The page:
Saturday, June 30, 2012

Illustrating A Vision 

When we were thinking about a cover image for the book of essays Yeats's "A Vision": Explications and Contexts, the editors were casting around for a suitable picture that would not incur too much copyright payment. Though the obvious image would be Dulac's illustration of the Great Wheel, it has been used quite a few times already and probably appeals more to the symbolically minded—one of the editors found that type of image off-putting, though I recognize that I myself am a sucker for a mandala! However, there is separate problem here, that Dulac's estate, handled through a publishing company, has been slow to process requests for other writers, and of course we had left the matter slightly late... There is also the Charles Ricketts (1866-1931) plate of hawk, unicorn, fountain and moon that was used for the pastedown on the inside boards of Macmillan editions during the 1920s.

In part this appeals to my sense of the importance to Yeats of the unicorn for the symbolism of A Vision—as I noted in an earlier post, he had originally placed a unicorn at the centre of the Great Wheel.

Publishers regard the most commercial option as a portrait of W. B. Yeats himself, as a more instant form of "branding" and this has plenty of virtues, though we would have wanted a picture of both George and W. B. at the very least. In the end, there were not so many of these that appealed, and we started looking at the work of other artists who had worked with Yeats.

One was W. T. Horton (1864-1919), whose work is out of copyright, in particular his Book of Images, for which Yeats wrote the introduction, and The Way of the Soul, which echoes the fictional title of Kusta ben Luka's work, The Way of the Soul between the Sun and the Moon. A few seemed quite possible, though a little stretched perhaps.
The moon presiding over a split landscape—primary and antithetical?—seemed possible, as did the rocky path to the moon, both from The Way of the Soul, but I also have a certain reluctance to emphasize the moon's place in the system more than it already is. It is such a potent symbol that it slightly overwhelms the concepts it represents, as much for Yeats as for us readers.
Images with sun-moon imagery are visually very appealing, but they also tend to run the risk of feminizing the moon—something that Yeats certainly does in his poetry, but actually goes against to some degree in the system. (Though the Graeco-Roman imagery that dominates Western understanding makes sun masculine and moon feminine, and tends to be viewed as "natural," Germanic, Middle-Eastern, Japanese and other mythologies have a male moon and female sun, and in A Vision the antithetical lunar Tincture, is the one associated more with the masculine.)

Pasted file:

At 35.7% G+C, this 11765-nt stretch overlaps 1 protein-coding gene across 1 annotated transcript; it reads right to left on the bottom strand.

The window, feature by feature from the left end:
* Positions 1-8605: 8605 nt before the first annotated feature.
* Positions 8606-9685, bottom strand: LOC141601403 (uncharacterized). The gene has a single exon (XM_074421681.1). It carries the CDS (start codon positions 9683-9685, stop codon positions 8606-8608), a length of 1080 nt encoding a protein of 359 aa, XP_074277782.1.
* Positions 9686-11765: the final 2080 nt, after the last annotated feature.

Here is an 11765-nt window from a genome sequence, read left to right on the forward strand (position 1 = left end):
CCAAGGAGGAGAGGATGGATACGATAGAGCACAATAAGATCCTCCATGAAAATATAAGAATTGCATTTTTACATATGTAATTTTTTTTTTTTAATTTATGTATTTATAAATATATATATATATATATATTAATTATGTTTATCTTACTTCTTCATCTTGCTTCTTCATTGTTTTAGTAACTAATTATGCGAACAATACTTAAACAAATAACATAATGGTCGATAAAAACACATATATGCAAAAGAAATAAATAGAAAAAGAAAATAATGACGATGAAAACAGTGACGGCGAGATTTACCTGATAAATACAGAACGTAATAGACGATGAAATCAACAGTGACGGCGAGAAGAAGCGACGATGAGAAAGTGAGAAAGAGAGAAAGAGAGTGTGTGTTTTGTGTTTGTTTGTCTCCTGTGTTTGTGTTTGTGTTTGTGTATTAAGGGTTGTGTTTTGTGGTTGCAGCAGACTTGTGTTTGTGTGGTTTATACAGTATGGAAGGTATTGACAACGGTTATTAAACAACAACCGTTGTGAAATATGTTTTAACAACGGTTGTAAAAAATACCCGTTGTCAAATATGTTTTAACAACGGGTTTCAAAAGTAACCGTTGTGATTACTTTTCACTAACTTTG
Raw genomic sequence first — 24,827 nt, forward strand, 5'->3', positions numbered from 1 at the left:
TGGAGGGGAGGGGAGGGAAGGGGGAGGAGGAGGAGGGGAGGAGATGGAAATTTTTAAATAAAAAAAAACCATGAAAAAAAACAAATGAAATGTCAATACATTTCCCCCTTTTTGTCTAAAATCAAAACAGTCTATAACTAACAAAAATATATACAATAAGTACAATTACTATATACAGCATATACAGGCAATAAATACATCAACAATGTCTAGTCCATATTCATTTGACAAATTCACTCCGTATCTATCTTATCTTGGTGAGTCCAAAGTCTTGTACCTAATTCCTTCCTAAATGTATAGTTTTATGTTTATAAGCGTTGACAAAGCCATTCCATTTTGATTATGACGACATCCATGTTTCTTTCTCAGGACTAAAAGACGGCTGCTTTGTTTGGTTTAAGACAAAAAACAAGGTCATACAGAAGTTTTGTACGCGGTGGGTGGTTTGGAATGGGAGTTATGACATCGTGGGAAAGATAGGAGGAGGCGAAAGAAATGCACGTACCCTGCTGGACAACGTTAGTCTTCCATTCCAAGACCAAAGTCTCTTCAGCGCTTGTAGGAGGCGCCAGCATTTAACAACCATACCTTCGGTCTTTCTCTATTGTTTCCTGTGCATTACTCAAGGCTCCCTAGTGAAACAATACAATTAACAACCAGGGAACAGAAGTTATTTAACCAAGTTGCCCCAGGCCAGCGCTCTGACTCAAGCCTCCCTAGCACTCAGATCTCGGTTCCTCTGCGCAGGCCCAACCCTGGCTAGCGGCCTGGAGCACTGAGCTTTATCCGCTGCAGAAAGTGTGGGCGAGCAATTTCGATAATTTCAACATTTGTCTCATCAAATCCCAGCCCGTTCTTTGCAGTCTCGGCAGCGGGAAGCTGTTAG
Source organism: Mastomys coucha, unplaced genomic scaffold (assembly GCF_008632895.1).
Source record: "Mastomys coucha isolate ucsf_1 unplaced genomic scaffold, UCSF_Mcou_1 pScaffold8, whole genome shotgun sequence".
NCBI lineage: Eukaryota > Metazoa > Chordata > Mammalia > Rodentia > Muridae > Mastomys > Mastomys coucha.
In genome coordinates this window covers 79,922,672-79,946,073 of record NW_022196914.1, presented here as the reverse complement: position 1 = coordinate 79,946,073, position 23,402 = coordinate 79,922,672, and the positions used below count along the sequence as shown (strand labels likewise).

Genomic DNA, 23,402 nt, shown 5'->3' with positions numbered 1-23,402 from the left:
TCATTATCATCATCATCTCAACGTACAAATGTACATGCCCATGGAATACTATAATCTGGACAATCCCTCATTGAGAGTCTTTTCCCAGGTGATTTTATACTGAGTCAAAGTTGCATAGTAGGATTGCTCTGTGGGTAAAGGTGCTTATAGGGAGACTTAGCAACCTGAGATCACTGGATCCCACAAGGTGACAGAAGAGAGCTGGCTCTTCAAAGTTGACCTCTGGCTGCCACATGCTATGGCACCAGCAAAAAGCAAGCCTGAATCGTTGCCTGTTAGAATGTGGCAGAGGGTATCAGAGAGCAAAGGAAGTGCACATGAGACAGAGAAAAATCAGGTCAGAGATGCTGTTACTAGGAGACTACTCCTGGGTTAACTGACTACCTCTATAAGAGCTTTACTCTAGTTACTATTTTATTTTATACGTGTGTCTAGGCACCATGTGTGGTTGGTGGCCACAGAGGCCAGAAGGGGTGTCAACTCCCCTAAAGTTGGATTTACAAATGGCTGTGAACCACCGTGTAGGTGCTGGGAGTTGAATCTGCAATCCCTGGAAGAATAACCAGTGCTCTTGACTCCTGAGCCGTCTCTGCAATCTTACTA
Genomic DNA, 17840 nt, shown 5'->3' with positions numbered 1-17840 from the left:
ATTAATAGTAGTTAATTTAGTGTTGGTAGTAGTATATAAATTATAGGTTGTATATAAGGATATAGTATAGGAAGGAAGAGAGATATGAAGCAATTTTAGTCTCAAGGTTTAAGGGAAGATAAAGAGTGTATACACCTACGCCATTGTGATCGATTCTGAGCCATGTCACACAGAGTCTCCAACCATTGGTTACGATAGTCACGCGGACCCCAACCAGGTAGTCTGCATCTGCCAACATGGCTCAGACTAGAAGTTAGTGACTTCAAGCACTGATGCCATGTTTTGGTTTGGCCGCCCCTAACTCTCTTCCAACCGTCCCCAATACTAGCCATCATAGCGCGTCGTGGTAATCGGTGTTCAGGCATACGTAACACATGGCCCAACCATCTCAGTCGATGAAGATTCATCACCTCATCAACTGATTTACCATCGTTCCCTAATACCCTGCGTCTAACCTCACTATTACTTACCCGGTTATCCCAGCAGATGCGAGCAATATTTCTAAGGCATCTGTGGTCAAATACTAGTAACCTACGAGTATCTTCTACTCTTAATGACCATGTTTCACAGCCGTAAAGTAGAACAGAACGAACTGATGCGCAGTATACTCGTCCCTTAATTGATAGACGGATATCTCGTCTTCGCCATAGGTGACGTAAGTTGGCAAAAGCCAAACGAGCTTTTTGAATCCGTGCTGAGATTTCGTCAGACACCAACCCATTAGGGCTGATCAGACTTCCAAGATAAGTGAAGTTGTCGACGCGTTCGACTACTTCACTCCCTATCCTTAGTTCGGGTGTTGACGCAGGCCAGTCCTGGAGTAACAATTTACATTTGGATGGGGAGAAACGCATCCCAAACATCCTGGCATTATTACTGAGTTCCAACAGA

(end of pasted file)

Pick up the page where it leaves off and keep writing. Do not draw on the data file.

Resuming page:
John Trinick's designs for A. E. Waite's meditation Tarot, at the British Museum
(I realize that I am taking advantage of a kind of apophasis—including all these images by saying that I couldn't include them...). We considered other artists who had collaborated with Yeats or been associated with him such as Althea Gyles (1868-1949) whose work features in the excellent section on Crafting the Book in the National Library of Ireland's online exhibition on Yeats (and there is also a Japanese gallery featuring her work). Here, there did not seem to be an eminently suitable image, and the situation with her estate was unclear.

To get to this section of the National Library of Ireland's online exhibition,
you need to get to the appropriate part of the exhibition "floor":
probably the simplest way is by Searching on "Crafting the Book,"
then going to "view": this display is on the left-hand side.

This led to Thomas Sturge Moore (1870-1944) who created book covers, book plates and other designs for the Yeatses. His work is in copyright, but with clear family holders, and we hoped that it would not be too expensive. In this case, we ended up favouring the plate created for George Yeats, which is directly inspired by elements associated with A Vision as well as a range of other Golden Dawn associations. In many ways the slightly mandala-ish rose on the cover of Per Amica Silentia Lunae might have been the most appropriate, but it has been used by the Yeats Annual, so might have led to some confusion.

Both of the Yeatses' book plates are rather gnomic, and the big question is whether either of them would attract a browsing reader, or please a reader who had a copy of the book. Yeats's book plate is particularly cryptic, including heraldic elements (the goat's head and the gates=Yeats) as well as personal emblems such as the candle in the waves.

George's is more striking and memorable. Though it is not immediately connected with A Vision, it is relevant to anyone who is interested: I've already commented to some extent on the unicorn and I shall go into the symbolism more in the next post.

Sturge Moore's estate, two grand-daughters, was very generous in giving us permission to use the images for a small sum, and we are all very pleased with the outcome. That said, someone involved in publishing criticized it to me as confusing, for including the name of George Yeats on the cover, and as unlikely to attract any readers. I, for one, am delighted to have George's name on the cover, albeit in an odd way, and do not really think that this is the type of book someone is going to stumble upon--if you come upon it, you are probably looking for it or at least have an interest in A Vision and the Yeatses. But I may be wrong, or at least thinking rather uncommercially: I'd love to hear any comments one way or the other, for future reference, and of course I'd be delighted to hear any further suggestions that anyone might have, either for a later edition of this book, or more likely for the next one on A Vision.

1 comment:

Emily Handy said...

This post is so fascinating and helpful! Thank you for it.